Dwight Yorke is enthusiastic about his first managerial job, as head coach of Australian side Macarthur FC, and keen to take this big next step in his career.
The ex-Trinidad & Tobago international, who was top scorer when Manchester United won the Treble in 1998/99, is perfectly placed to discuss United's time Down Under as part of Tour 2022, and the upcoming game with A-League team Melbourne Victory, in addition to his own ambitions as he taps into the knowledge of the likes of Gareth Southgate, Pep Guardiola and Sir Alex Ferguson.
Check out our full Q&A with the former Reds striker...
Dwight, the first question is an obvious one: how are you finding life with Macarthur FC?
"Great. I mean it's something that I very much expressed, of being where I wanted to be. I was having to go back and dot some i's and cross some t's in between, I finally got over the line in terms of getting my first job. So first, to begin with, I'm very pleased and privileged to be given such a great opportunity to fulfil my dream, from a player now to transition into a head-coach position. I've been working towards it and I'm very excited. I liked the project and met with the owners and everyone and it's something very exciting for me. Australia is also a place I know extremely well."
We know how much effort you put into the coaching badges and how patient you have had to be. Did the work at United help you out in this respect?
"Massively. I'm indebted to Manchester United for all those years and having the privilege of being one of the global ambassadors and having access to the football club, people like Woody [former coach Neil Wood] with the Under-23s, [head of Academy] Nick Cox and [football director] John Murtough. Those people have always been very welcoming and make me feel part of the club. So that was enormous in me getting over the line and getting my coaching badges. I'll always be grateful to United, it's a different level. When we speak about Manchester United, it's a really special club and I am very lucky to be part of it."
We're looking forward to seeing how your team plays - you always had style and flair so is that something you'll be keen to replicate as a coach?
"I don't think any coach, in all the interviews I've seen over 20+ years when I've been a player or an analyst working in TV and stuff, I've never seen a manager come out and say they are playing defensive football. I'm not going to be the first - of course everyone wants to see a very attractive style of football in the way we play and, for me, it's something I'd like to obviously add to the playing philosophy. But it doesn't always guarantee success. It's all down to the type of players I'm working with and certainly getting them to believe in what I'm trying to do. If I can do that, it could be pretty much the biggest challenge of it all, if the players buy into the process of how I want them to particularly play."
Is it important to have good people around you? Russell Latapy is coming in to assist you and are you able to contact people from United on the other end of a telephone for support and advice?
"Absolutely. Well, the course I just finished tells you to surround yourself with good people. Have people around you who are positive that you can trust. It's no secret Russell and I go back a number of years and he's one of my closest friends. He's a person who is knowledgeable in the game and also played at the top level in Portugal, Scotland and he even had a little spell in England. He's been an international manager so his profile really fits what I'm looking at. He's a fully qualified coach and I know people say he's my best friend but he's a football man through and through as well. I'm delighted to have him next to me to bring enormous experience, as well as his technical brains. From my playing days, Russell is one of the best, if not the best, player I played alongside. To have him next to me certainly gives me that comfort, and his guidance will be essential for me. I'm also very lucky to have been in the company of Gareth Southgate and Pep Guardiola in the last weeks or so. I spent some time with him playing golf and managed to tap into his brains. Also having the big boss there, Sir Alex [Ferguson]. I can always pick up the phone if I need a piece of advice or two. I'm very lucky I've got people I'm surrounded with who have that kind of knowledge in the game and expertise. There is also somebody who I consider to be my mentor in coaching, Neil Bailey, another part of the fabric of the Manchester United family. To have those people surrounding me, I think it means I'm in a really good position. I've been preparing for this and feel like I'm ready and prepared as well as I could. But it's easy when you're on the outside, now I'm on the inside and will see what the challenge is that lies ahead."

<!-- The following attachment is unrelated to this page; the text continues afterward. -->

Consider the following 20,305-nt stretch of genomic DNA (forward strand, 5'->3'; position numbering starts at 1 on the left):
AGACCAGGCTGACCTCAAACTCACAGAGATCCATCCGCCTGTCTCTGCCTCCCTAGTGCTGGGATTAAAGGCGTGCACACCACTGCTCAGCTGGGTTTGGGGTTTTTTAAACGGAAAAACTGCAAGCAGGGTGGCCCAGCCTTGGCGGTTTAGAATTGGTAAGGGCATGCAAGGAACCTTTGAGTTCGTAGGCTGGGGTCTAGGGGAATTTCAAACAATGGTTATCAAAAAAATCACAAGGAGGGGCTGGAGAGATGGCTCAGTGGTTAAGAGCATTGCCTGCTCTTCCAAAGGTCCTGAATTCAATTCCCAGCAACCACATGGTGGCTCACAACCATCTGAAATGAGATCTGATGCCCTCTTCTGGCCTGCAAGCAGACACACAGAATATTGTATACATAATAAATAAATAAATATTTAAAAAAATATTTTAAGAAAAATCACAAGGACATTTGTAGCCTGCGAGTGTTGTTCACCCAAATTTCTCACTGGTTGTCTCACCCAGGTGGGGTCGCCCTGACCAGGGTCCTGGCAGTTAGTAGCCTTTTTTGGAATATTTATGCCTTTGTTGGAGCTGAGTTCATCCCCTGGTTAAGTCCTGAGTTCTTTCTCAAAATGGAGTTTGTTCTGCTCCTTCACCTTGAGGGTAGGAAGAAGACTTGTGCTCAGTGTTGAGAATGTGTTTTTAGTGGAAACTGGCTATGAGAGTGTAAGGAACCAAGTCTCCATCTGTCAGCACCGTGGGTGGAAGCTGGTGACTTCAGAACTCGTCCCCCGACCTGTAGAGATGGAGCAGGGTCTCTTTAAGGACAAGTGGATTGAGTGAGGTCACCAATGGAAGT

That is some accolade to say Russell is the best player you played with because the competition is pretty intense..!
"Yes, it's just how it is. With me, I say it how it is and try to be honest with my words. Russell is, for me, from a tactical point of view, one of the best players in world football that I played alongside. Maybe he came from my country so did not get the sort of recognition he deserves. Everyone who knows him knows what he brings to the table. I'm delighted to have him with me as a partner."
You played in the inaugural A-League - do you think the standard of it is better than it was back then?